Now, we have been very lucky compared to our friends in Europe, in that mains gas has always been cheap in the UK. All things being equal, it has always been cheaper to heat an average property with a gas fired heating system than oil, LPG, or electricity, and as a result the EPC has always given a better rating to gas heated properties and recommended a gas heating system where mains gas is available.
Many people do not know that the recommendations on an EPC are added by the methodology (i.e. the system) rather than the Energy Assessor, and this has always been the case. In other words, there would need to be some sort of intervention to come up with different recommendations.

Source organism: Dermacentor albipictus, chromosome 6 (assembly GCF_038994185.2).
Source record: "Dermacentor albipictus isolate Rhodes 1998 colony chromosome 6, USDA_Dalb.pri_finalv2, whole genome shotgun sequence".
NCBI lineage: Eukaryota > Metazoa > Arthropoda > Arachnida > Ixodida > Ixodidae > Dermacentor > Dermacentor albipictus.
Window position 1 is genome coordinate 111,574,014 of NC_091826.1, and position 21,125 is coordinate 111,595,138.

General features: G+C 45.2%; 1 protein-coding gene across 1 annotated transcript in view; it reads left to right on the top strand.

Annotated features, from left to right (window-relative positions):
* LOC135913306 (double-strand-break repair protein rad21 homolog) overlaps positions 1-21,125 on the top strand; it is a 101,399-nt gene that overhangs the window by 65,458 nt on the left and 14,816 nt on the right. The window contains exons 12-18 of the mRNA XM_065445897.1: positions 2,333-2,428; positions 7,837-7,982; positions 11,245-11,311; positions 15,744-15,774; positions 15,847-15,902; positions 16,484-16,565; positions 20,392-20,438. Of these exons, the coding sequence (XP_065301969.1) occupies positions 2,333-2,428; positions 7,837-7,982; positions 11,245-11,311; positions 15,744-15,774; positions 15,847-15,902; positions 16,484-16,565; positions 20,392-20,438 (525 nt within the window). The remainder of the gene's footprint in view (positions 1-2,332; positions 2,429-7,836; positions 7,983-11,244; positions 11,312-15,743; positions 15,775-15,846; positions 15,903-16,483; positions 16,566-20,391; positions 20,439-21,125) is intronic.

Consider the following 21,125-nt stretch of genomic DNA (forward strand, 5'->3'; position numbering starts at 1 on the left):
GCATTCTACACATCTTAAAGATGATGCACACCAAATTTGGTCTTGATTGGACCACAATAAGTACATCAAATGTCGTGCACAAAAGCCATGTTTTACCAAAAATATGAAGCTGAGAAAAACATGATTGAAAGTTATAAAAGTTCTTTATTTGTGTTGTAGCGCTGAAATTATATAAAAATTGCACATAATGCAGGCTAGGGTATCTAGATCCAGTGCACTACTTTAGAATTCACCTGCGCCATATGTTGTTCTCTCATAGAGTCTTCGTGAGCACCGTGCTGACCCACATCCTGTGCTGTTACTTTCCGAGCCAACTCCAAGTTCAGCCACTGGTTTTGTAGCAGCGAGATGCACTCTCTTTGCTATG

Whilst an assessor can remove recommendations (provided there is justification) they cannot add or change them for something else. This is controlled by the government approved document called Appendix T. This document dictates when a recommendation is possible/feasible, looks at how impactful and cost effective it is, and on that basis, promotes what should be installed in the property (in this case, a gas boiler or a heat pump, but not both). In order for the recommendations on an EPC to change, this Appendix T document must also change